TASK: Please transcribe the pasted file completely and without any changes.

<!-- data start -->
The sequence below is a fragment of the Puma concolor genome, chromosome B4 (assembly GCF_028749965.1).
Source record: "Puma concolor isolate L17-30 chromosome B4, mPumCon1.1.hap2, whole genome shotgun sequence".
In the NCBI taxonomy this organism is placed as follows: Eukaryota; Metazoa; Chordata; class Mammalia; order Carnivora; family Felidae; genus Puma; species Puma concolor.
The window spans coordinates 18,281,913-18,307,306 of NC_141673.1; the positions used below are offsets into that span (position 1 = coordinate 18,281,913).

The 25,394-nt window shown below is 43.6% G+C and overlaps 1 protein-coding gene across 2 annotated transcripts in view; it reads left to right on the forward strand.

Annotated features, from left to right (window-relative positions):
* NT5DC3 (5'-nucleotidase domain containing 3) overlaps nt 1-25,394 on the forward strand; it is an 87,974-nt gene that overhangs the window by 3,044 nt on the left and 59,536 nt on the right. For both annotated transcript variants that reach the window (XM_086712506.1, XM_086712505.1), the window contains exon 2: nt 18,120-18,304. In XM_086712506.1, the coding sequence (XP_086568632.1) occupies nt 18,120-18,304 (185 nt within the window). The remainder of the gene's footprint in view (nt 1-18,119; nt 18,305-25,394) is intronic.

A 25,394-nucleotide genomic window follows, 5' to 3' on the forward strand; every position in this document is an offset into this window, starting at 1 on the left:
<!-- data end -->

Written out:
The sequence below is a fragment of the Puma concolor genome, chromosome B4 (assembly GCF_028749965.1).
Source record: "Puma concolor isolate L17-30 chromosome B4, mPumCon1.1.hap2, whole genome shotgun sequence".
In the NCBI taxonomy this organism is placed as follows: Eukaryota; Metazoa; Chordata; class Mammalia; order Carnivora; family Felidae; genus Puma; species Puma concolor.
The window spans coordinates 18,281,913-18,307,306 of NC_141673.1; the positions used below are offsets into that span (position 1 = coordinate 18,281,913).

The 25,394-nt window shown below is 43.6% G+C and overlaps 1 protein-coding gene across 2 annotated transcripts in view; it reads left to right on the forward strand.

Annotated features, from left to right (window-relative positions):
* NT5DC3 (5'-nucleotidase domain containing 3) overlaps nt 1-25,394 on the forward strand; it is an 87,974-nt gene that overhangs the window by 3,044 nt on the left and 59,536 nt on the right. For both annotated transcript variants that reach the window (XM_086712506.1, XM_086712505.1), the window contains exon 2: nt 18,120-18,304. In XM_086712506.1, the coding sequence (XP_086568632.1) occupies nt 18,120-18,304 (185 nt within the window). The remainder of the gene's footprint in view (nt 1-18,119; nt 18,305-25,394) is intronic.

A 25,394-nucleotide genomic window follows, 5' to 3' on the forward strand; every position in this document is an offset into this window, starting at 1 on the left: